As Jamie noted …”Culann may be the best Scottish rock band that you haven’t heard of yet, and well NOW you have.” TAKE A LISTEN
The Great Ecumene is available from iTunes, Amazon, Spotify and in CD / Vinyl from the band directly at
Jamie McGeechan, contributing writer, May 2019, firstname.lastname@example.org
ASF knows that our members love to hear about different places to stay in Scotland, so we are delighted to share a unique accommodation we you could stay at. Would you like to stay in a contemporary take on a traditional Scottish Brochs or Blackhouses?
VisitScotland have spotlighted this authentically Scottish experience so one can get in touch with ancestral roots – staying in an architecturally stunning modern broch or a charming (but modernized) traditional Blackhouse,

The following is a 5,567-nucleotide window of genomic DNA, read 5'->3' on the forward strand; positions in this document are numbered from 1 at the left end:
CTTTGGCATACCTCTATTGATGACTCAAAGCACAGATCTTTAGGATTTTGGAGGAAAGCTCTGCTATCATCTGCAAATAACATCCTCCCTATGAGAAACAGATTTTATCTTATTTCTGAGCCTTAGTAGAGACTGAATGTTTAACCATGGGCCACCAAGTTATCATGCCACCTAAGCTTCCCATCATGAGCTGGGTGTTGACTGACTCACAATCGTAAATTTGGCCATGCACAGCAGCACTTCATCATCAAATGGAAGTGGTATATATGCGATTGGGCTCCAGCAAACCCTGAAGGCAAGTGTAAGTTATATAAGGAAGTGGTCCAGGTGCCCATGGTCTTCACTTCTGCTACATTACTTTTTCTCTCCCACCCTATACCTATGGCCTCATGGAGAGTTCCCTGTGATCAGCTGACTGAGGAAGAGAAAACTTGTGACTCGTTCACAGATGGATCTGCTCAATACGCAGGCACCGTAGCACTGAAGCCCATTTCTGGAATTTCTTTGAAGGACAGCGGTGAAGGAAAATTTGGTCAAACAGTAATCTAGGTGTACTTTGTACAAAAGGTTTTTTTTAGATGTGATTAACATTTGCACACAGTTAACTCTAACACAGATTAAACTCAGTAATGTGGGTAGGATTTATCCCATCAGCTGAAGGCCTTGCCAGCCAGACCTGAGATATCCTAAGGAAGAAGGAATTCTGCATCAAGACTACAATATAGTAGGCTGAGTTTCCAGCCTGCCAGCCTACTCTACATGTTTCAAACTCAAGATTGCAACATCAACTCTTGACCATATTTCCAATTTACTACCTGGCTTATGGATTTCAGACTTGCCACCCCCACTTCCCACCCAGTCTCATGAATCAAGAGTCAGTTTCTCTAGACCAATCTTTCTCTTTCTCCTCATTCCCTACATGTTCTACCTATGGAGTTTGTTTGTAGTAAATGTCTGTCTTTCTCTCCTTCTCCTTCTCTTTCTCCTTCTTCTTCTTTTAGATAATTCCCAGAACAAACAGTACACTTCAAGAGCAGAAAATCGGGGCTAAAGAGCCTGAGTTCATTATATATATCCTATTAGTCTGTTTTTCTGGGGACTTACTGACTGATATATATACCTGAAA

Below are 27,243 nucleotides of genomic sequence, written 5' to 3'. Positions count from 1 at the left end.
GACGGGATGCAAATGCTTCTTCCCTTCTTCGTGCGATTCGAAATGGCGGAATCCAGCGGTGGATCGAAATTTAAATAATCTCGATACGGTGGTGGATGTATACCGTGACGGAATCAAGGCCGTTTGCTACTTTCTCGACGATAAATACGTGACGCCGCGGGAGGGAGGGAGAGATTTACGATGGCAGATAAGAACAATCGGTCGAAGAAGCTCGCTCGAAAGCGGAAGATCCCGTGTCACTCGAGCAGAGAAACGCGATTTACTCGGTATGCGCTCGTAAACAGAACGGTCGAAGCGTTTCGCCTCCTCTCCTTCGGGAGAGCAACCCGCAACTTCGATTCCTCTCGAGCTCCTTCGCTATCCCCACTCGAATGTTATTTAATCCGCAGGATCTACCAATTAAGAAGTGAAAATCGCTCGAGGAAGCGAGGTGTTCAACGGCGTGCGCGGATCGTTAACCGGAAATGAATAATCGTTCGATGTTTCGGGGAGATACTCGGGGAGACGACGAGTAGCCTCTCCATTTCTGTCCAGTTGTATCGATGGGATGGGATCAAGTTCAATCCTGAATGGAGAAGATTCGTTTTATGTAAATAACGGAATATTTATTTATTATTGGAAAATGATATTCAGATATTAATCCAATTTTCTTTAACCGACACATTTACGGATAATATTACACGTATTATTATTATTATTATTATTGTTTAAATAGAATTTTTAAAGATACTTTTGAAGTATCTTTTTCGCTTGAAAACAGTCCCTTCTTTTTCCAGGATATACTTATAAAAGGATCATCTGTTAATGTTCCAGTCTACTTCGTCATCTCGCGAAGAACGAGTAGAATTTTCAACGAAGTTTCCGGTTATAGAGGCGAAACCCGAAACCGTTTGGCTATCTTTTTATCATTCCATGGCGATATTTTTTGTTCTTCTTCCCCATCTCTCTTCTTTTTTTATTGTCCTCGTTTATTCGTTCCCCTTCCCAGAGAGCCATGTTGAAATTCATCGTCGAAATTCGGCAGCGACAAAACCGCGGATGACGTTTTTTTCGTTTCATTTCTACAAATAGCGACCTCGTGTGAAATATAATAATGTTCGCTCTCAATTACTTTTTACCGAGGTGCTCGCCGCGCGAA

Traditional Brochs are often located in picturesque and secluded locations as we show in this image of The Brochs of Coigach. Today’s Brochs and Blackhouses but still offer modern life essentials such as hot showers, electricity and WiFi!
Unique to Scotland, historic Brochs are large drystone towers, dating from 100 BC to 100 AD (during the Roman invasion of Britain), the new generation of Brochs are warm and inviting custom-built drystone Broch, inspired by the architecture of prehistoric Brochs.
Once common throughout the Highlands and the Outer Hebrides, Blackhouses are traditional Scottish dwelling with a thatched roof, and today’s charming versions offer sympathetically renovated interior, including exposed stonework, solid fuel stove, underfloor heating and a fully fitted kitchen. The Isle of Lewis Gearrannan Village is pictured here.